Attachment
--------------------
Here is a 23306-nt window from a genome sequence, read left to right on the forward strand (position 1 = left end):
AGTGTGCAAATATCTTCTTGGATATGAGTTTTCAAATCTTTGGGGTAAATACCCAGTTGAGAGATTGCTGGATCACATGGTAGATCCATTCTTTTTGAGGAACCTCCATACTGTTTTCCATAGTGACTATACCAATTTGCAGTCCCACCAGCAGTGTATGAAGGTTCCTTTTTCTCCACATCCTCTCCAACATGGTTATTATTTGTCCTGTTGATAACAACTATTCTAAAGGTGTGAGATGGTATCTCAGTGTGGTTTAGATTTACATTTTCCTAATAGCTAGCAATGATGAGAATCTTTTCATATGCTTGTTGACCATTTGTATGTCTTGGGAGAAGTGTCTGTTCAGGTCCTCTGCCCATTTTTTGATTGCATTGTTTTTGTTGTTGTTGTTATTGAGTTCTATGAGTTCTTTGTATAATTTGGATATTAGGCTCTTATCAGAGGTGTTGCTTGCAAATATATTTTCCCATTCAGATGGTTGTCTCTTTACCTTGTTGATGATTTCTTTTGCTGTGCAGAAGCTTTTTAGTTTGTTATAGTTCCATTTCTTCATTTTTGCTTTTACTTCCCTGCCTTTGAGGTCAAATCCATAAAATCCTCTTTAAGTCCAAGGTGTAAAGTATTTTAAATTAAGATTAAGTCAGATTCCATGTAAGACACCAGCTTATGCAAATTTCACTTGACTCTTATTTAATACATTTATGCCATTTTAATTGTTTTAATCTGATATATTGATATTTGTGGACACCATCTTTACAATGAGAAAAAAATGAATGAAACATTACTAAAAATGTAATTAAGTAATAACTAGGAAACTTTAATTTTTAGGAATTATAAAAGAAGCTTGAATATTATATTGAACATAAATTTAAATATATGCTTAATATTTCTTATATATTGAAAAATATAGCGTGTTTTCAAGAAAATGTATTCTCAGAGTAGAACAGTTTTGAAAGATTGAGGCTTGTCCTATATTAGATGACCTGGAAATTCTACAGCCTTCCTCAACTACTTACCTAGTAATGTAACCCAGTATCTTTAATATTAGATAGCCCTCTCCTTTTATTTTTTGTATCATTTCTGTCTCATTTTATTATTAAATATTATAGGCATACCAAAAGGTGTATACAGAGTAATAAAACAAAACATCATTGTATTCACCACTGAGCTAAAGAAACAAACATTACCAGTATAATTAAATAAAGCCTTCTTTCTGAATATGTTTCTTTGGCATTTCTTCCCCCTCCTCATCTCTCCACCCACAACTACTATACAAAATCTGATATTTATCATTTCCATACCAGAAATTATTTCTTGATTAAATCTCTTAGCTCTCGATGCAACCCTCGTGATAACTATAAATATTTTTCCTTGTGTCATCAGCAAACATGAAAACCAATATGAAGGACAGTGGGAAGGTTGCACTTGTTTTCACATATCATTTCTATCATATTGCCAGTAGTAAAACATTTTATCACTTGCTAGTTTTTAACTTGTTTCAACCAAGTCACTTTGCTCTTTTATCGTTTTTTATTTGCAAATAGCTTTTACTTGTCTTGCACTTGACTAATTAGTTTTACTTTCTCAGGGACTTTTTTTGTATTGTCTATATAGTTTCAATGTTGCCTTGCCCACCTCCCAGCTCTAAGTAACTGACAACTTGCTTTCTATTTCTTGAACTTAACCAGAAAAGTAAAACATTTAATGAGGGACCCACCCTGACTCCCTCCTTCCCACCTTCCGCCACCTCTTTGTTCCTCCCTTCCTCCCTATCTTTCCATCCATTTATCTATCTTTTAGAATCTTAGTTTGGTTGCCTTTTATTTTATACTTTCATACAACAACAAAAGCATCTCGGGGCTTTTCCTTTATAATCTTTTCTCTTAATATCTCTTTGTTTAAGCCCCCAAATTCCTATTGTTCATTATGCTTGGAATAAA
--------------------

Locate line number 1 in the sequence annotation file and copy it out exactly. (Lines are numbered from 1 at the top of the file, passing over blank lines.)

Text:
Here is a 23306-nt window from a genome sequence, read left to right on the forward strand (position 1 = left end):